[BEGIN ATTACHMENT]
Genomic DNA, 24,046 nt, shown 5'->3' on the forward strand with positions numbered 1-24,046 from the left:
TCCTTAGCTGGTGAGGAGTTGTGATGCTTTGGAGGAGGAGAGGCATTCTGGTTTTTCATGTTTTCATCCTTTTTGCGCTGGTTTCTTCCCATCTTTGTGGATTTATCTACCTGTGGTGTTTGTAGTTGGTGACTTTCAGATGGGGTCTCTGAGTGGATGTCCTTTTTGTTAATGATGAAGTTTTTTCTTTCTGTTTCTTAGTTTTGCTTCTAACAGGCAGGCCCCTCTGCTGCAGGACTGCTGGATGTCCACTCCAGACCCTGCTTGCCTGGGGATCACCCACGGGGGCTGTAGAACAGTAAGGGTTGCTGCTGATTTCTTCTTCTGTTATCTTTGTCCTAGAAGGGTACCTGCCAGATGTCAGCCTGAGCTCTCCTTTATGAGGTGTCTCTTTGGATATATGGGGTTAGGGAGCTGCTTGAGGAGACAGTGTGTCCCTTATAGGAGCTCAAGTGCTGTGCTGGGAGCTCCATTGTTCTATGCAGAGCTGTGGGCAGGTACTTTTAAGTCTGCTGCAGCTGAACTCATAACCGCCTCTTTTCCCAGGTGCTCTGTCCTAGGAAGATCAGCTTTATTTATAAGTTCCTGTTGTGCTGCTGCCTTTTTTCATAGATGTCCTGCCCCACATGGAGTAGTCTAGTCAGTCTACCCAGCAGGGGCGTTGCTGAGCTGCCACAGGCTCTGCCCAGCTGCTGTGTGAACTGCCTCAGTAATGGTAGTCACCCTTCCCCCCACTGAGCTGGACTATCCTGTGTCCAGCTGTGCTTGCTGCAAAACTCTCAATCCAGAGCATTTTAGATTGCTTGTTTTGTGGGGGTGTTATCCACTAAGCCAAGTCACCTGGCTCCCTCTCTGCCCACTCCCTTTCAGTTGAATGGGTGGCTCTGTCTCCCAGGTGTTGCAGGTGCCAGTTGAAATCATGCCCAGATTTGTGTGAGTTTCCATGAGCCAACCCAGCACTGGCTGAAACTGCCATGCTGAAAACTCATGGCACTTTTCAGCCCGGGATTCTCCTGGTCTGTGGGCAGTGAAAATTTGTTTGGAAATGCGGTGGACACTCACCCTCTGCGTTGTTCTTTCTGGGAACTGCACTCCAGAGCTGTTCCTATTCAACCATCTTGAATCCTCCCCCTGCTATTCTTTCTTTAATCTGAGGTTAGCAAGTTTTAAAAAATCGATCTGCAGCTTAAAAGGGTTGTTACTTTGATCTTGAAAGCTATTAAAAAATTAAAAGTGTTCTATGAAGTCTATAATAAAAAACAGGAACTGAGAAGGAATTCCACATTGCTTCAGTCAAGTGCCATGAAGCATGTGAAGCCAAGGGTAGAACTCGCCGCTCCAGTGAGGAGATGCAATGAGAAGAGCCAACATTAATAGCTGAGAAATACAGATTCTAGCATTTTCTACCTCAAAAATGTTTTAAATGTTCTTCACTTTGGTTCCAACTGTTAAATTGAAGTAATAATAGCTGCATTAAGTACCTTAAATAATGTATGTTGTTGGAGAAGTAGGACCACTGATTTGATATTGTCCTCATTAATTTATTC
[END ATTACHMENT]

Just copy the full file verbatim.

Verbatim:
Genomic DNA, 24,046 nt, shown 5'->3' on the forward strand with positions numbered 1-24,046 from the left:
TCCTTAGCTGGTGAGGAGTTGTGATGCTTTGGAGGAGGAGAGGCATTCTGGTTTTTCATGTTTTCATCCTTTTTGCGCTGGTTTCTTCCCATCTTTGTGGATTTATCTACCTGTGGTGTTTGTAGTTGGTGACTTTCAGATGGGGTCTCTGAGTGGATGTCCTTTTTGTTAATGATGAAGTTTTTTCTTTCTGTTTCTTAGTTTTGCTTCTAACAGGCAGGCCCCTCTGCTGCAGGACTGCTGGATGTCCACTCCAGACCCTGCTTGCCTGGGGATCACCCACGGGGGCTGTAGAACAGTAAGGGTTGCTGCTGATTTCTTCTTCTGTTATCTTTGTCCTAGAAGGGTACCTGCCAGATGTCAGCCTGAGCTCTCCTTTATGAGGTGTCTCTTTGGATATATGGGGTTAGGGAGCTGCTTGAGGAGACAGTGTGTCCCTTATAGGAGCTCAAGTGCTGTGCTGGGAGCTCCATTGTTCTATGCAGAGCTGTGGGCAGGTACTTTTAAGTCTGCTGCAGCTGAACTCATAACCGCCTCTTTTCCCAGGTGCTCTGTCCTAGGAAGATCAGCTTTATTTATAAGTTCCTGTTGTGCTGCTGCCTTTTTTCATAGATGTCCTGCCCCACATGGAGTAGTCTAGTCAGTCTACCCAGCAGGGGCGTTGCTGAGCTGCCACAGGCTCTGCCCAGCTGCTGTGTGAACTGCCTCAGTAATGGTAGTCACCCTTCCCCCCACTGAGCTGGACTATCCTGTGTCCAGCTGTGCTTGCTGCAAAACTCTCAATCCAGAGCATTTTAGATTGCTTGTTTTGTGGGGGTGTTATCCACTAAGCCAAGTCACCTGGCTCCCTCTCTGCCCACTCCCTTTCAGTTGAATGGGTGGCTCTGTCTCCCAGGTGTTGCAGGTGCCAGTTGAAATCATGCCCAGATTTGTGTGAGTTTCCATGAGCCAACCCAGCACTGGCTGAAACTGCCATGCTGAAAACTCATGGCACTTTTCAGCCCGGGATTCTCCTGGTCTGTGGGCAGTGAAAATTTGTTTGGAAATGCGGTGGACACTCACCCTCTGCGTTGTTCTTTCTGGGAACTGCACTCCAGAGCTGTTCCTATTCAACCATCTTGAATCCTCCCCCTGCTATTCTTTCTTTAATCTGAGGTTAGCAAGTTTTAAAAAATCGATCTGCAGCTTAAAAGGGTTGTTACTTTGATCTTGAAAGCTATTAAAAAATTAAAAGTGTTCTATGAAGTCTATAATAAAAAACAGGAACTGAGAAGGAATTCCACATTGCTTCAGTCAAGTGCCATGAAGCATGTGAAGCCAAGGGTAGAACTCGCCGCTCCAGTGAGGAGATGCAATGAGAAGAGCCAACATTAATAGCTGAGAAATACAGATTCTAGCATTTTCTACCTCAAAAATGTTTTAAATGTTCTTCACTTTGGTTCCAACTGTTAAATTGAAGTAATAATAGCTGCATTAAGTACCTTAAATAATGTATGTTGTTGGAGAAGTAGGACCACTGATTTGATATTGTCCTCATTAATTTATTC